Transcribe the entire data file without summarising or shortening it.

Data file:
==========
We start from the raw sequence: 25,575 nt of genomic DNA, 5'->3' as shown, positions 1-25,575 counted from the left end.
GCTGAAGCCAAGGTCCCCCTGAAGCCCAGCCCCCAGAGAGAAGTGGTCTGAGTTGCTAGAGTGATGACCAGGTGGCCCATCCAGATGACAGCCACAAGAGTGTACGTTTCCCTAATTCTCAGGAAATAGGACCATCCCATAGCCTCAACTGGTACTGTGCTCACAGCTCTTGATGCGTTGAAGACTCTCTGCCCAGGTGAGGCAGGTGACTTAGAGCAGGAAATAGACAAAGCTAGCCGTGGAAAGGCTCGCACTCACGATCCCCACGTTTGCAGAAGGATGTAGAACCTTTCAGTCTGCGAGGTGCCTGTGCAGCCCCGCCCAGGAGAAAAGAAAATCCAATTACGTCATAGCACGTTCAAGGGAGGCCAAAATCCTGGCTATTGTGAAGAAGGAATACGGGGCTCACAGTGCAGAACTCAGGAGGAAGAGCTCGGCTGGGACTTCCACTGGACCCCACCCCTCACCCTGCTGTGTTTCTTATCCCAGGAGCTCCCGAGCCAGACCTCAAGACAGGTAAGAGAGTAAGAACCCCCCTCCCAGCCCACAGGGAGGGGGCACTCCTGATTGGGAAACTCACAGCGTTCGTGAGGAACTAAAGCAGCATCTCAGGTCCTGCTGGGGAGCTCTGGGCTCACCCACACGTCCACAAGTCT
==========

We start from the raw sequence: 25,575 nt of genomic DNA, 5'->3' as shown, positions 1-25,575 counted from the left end.
GCTGAAGCCAAGGTCCCCCTGAAGCCCAGCCCCCAGAGAGAAGTGGTCTGAGTTGCTAGAGTGATGACCAGGTGGCCCATCCAGATGACAGCCACAAGAGTGTACGTTTCCCTAATTCTCAGGAAATAGGACCATCCCATAGCCTCAACTGGTACTGTGCTCACAGCTCTTGATGCGTTGAAGACTCTCTGCCCAGGTGAGGCAGGTGACTTAGAGCAGGAAATAGACAAAGCTAGCCGTGGAAAGGCTCGCACTCACGATCCCCACGTTTGCAGAAGGATGTAGAACCTTTCAGTCTGCGAGGTGCCTGTGCAGCCCCGCCCAGGAGAAAAGAAAATCCAATTACGTCATAGCACGTTCAAGGGAGGCCAAAATCCTGGCTATTGTGAAGAAGGAATACGGGGCTCACAGTGCAGAACTCAGGAGGAAGAGCTCGGCTGGGACTTCCACTGGACCCCACCCCTCACCCTGCTGTGTTTCTTATCCCAGGAGCTCCCGAGCCAGACCTCAAGACAGGTAAGAGAGTAAGAACCCCCCTCCCAGCCCACAGGGAGGGGGCACTCCTGATTGGGAAACTCACAGCGTTCGTGAGGAACTAAAGCAGCATCTCAGGTCCTGCTGGGGAGCTCTGGGCTCACCCACACGTCCACAAGTCT